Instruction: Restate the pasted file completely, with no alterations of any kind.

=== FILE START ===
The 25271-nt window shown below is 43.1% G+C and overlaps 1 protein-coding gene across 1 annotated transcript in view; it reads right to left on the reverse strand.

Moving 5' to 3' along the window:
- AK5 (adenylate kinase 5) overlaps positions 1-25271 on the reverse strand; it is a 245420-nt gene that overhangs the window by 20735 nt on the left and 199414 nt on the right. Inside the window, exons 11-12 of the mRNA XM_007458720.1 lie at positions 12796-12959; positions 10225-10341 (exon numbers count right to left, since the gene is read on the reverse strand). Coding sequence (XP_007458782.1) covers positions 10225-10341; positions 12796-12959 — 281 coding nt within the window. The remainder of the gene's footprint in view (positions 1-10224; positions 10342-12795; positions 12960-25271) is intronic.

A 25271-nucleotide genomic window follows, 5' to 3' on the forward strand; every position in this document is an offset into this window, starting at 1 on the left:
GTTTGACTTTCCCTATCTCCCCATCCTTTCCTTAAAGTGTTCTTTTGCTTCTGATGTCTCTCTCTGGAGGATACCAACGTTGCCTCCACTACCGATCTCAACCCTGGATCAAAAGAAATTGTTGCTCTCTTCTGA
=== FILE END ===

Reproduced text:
The 25271-nt window shown below is 43.1% G+C and overlaps 1 protein-coding gene across 1 annotated transcript in view; it reads right to left on the reverse strand.

Moving 5' to 3' along the window:
- AK5 (adenylate kinase 5) overlaps positions 1-25271 on the reverse strand; it is a 245420-nt gene that overhangs the window by 20735 nt on the left and 199414 nt on the right. Inside the window, exons 11-12 of the mRNA XM_007458720.1 lie at positions 12796-12959; positions 10225-10341 (exon numbers count right to left, since the gene is read on the reverse strand). Coding sequence (XP_007458782.1) covers positions 10225-10341; positions 12796-12959 — 281 coding nt within the window. The remainder of the gene's footprint in view (positions 1-10224; positions 10342-12795; positions 12960-25271) is intronic.

A 25271-nucleotide genomic window follows, 5' to 3' on the forward strand; every position in this document is an offset into this window, starting at 1 on the left:
GTTTGACTTTCCCTATCTCCCCATCCTTTCCTTAAAGTGTTCTTTTGCTTCTGATGTCTCTCTCTGGAGGATACCAACGTTGCCTCCACTACCGATCTCAACCCTGGATCAAAAGAAATTGTTGCTCTCTTCTGA